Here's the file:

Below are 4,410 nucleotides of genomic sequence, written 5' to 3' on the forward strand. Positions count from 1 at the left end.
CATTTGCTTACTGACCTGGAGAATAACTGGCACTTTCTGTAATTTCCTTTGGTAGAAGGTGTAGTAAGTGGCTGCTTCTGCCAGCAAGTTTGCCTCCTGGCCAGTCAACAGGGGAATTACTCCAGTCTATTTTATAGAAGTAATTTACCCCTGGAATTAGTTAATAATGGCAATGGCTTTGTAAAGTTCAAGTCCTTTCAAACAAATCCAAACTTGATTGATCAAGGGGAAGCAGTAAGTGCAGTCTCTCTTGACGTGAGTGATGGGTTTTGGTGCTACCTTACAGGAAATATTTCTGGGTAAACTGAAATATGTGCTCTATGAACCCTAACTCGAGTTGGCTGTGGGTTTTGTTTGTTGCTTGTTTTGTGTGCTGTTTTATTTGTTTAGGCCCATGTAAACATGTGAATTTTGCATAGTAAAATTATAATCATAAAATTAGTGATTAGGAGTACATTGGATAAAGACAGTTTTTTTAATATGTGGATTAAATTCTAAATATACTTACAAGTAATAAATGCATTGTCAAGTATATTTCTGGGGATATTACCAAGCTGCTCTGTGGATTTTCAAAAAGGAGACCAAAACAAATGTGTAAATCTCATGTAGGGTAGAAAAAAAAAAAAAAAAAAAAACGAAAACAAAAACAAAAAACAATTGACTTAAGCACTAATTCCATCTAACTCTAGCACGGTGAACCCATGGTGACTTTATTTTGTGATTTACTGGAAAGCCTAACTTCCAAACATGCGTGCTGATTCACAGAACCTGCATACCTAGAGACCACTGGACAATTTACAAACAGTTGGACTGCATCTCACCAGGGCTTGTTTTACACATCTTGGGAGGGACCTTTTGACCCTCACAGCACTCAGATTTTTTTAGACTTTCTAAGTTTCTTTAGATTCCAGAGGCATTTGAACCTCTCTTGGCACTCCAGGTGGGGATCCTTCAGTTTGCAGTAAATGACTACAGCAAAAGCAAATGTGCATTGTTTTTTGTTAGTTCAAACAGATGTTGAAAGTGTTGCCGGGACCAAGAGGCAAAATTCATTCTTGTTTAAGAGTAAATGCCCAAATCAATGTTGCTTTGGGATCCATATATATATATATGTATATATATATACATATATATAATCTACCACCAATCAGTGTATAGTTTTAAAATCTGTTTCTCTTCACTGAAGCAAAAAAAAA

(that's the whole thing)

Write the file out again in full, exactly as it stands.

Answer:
Below are 4,410 nucleotides of genomic sequence, written 5' to 3' on the forward strand. Positions count from 1 at the left end.
CATTTGCTTACTGACCTGGAGAATAACTGGCACTTTCTGTAATTTCCTTTGGTAGAAGGTGTAGTAAGTGGCTGCTTCTGCCAGCAAGTTTGCCTCCTGGCCAGTCAACAGGGGAATTACTCCAGTCTATTTTATAGAAGTAATTTACCCCTGGAATTAGTTAATAATGGCAATGGCTTTGTAAAGTTCAAGTCCTTTCAAACAAATCCAAACTTGATTGATCAAGGGGAAGCAGTAAGTGCAGTCTCTCTTGACGTGAGTGATGGGTTTTGGTGCTACCTTACAGGAAATATTTCTGGGTAAACTGAAATATGTGCTCTATGAACCCTAACTCGAGTTGGCTGTGGGTTTTGTTTGTTGCTTGTTTTGTGTGCTGTTTTATTTGTTTAGGCCCATGTAAACATGTGAATTTTGCATAGTAAAATTATAATCATAAAATTAGTGATTAGGAGTACATTGGATAAAGACAGTTTTTTTAATATGTGGATTAAATTCTAAATATACTTACAAGTAATAAATGCATTGTCAAGTATATTTCTGGGGATATTACCAAGCTGCTCTGTGGATTTTCAAAAAGGAGACCAAAACAAATGTGTAAATCTCATGTAGGGTAGAAAAAAAAAAAAAAAAAAAAACGAAAACAAAAACAAAAAACAATTGACTTAAGCACTAATTCCATCTAACTCTAGCACGGTGAACCCATGGTGACTTTATTTTGTGATTTACTGGAAAGCCTAACTTCCAAACATGCGTGCTGATTCACAGAACCTGCATACCTAGAGACCACTGGACAATTTACAAACAGTTGGACTGCATCTCACCAGGGCTTGTTTTACACATCTTGGGAGGGACCTTTTGACCCTCACAGCACTCAGATTTTTTTAGACTTTCTAAGTTTCTTTAGATTCCAGAGGCATTTGAACCTCTCTTGGCACTCCAGGTGGGGATCCTTCAGTTTGCAGTAAATGACTACAGCAAAAGCAAATGTGCATTGTTTTTTGTTAGTTCAAACAGATGTTGAAAGTGTTGCCGGGACCAAGAGGCAAAATTCATTCTTGTTTAAGAGTAAATGCCCAAATCAATGTTGCTTTGGGATCCATATATATATATATGTATATATATATACATATATATAATCTACCACCAATCAGTGTATAGTTTTAAAATCTGTTTCTCTTCACTGAAGCAAAAAAAAA